Only a few of us cranks are pointing to the environmental impact report finding that the construction noise and permanent change in air quality as a result of the expansion would be “significant and unavoidable.” Or pulling out a calculator to crunch the numbers in the Woods Center report.

For instance, the study says that if Disneyland maximizes its acreage and builds a new hotel, that will create 28,352 jobs, translating into $1.8 billion in income for those employees.


Sounds nice and big. But it doesn’t say what kind of jobs and whether they’d be permanent or full time. The $63,487 average yearly salary from those jobs is considered low-income for a one-person household in Orange County, according to the California Department of Housing and Community Development. These are hardly the jobs Anaheimers need to be able to afford to live here, let alone live a good life.

I still remember when Anaheim was a city of factories and blue-collar jobs that allowed my immigrant elders and my cousins to buy homes. Near the granny flat where I lived before transferring to Patrick Henry were a lumberyard, a Kwikset factory and a trucking depot where my dad would pick up cargo containers.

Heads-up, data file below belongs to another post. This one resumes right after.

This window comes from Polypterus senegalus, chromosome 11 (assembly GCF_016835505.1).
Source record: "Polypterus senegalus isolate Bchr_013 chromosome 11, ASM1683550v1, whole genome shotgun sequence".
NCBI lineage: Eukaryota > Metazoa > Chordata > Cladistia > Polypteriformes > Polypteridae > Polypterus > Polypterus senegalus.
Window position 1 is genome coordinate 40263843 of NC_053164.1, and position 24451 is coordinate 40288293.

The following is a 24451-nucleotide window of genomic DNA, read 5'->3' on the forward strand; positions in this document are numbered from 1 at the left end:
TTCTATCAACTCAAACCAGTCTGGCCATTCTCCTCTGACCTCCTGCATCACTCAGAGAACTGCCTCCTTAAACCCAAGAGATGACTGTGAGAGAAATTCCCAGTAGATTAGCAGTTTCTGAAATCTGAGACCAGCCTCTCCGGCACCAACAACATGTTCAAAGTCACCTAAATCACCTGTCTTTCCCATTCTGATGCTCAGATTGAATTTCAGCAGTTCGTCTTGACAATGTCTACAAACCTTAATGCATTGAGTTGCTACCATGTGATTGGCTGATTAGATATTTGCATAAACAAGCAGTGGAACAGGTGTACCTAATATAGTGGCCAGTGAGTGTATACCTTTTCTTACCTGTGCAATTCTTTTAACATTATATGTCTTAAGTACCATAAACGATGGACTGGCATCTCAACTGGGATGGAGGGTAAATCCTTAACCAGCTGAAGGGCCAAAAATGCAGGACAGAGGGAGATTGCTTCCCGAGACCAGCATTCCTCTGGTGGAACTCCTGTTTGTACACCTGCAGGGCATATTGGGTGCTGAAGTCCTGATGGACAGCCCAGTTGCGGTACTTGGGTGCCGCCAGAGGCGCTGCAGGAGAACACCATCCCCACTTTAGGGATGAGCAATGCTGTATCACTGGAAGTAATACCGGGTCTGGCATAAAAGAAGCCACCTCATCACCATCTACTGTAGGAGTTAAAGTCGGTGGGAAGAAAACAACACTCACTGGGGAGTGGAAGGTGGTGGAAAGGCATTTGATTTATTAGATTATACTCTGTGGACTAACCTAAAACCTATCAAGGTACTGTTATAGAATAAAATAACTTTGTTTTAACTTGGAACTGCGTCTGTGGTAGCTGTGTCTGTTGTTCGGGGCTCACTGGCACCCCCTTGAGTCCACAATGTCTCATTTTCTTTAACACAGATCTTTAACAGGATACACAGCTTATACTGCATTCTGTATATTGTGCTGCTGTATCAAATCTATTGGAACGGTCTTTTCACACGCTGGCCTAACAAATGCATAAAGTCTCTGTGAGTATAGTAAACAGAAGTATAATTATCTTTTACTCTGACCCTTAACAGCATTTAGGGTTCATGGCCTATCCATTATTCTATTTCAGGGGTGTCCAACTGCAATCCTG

All those places vanished decades ago. Now, there are hipster hangouts, beer gardens and high-priced apartments, because Anaheim leaders took Disney’s lead and transformed my hometown into one giant tourist trap, with longtime residents little better than an afterthought.

Which brings me back to that Mickey Mouse 60th anniversary poster. I eventually took it down because the edges were fraying, and I thought it would be a collectors’ item one day. I thought Disneyland had bestowed on me yet another wonderful prize.

I looked up the poster on eBay recently. I can get one for $20. But, hey: At least I got something free from Disney back in the day.

In 2016, the company vowed to give all Anaheim sixth-graders free Disneyland tickets in honor of its 60th anniversary if they did community service projects.


The promotion was supposed to continue for a decade but was discontinued in 2021, during the pandemic. It has yet to be reinstated, even though Disney just announced that its theme park division increased revenue in the second fiscal quarter to $8.39 billion.

Stay classy, Mouse House!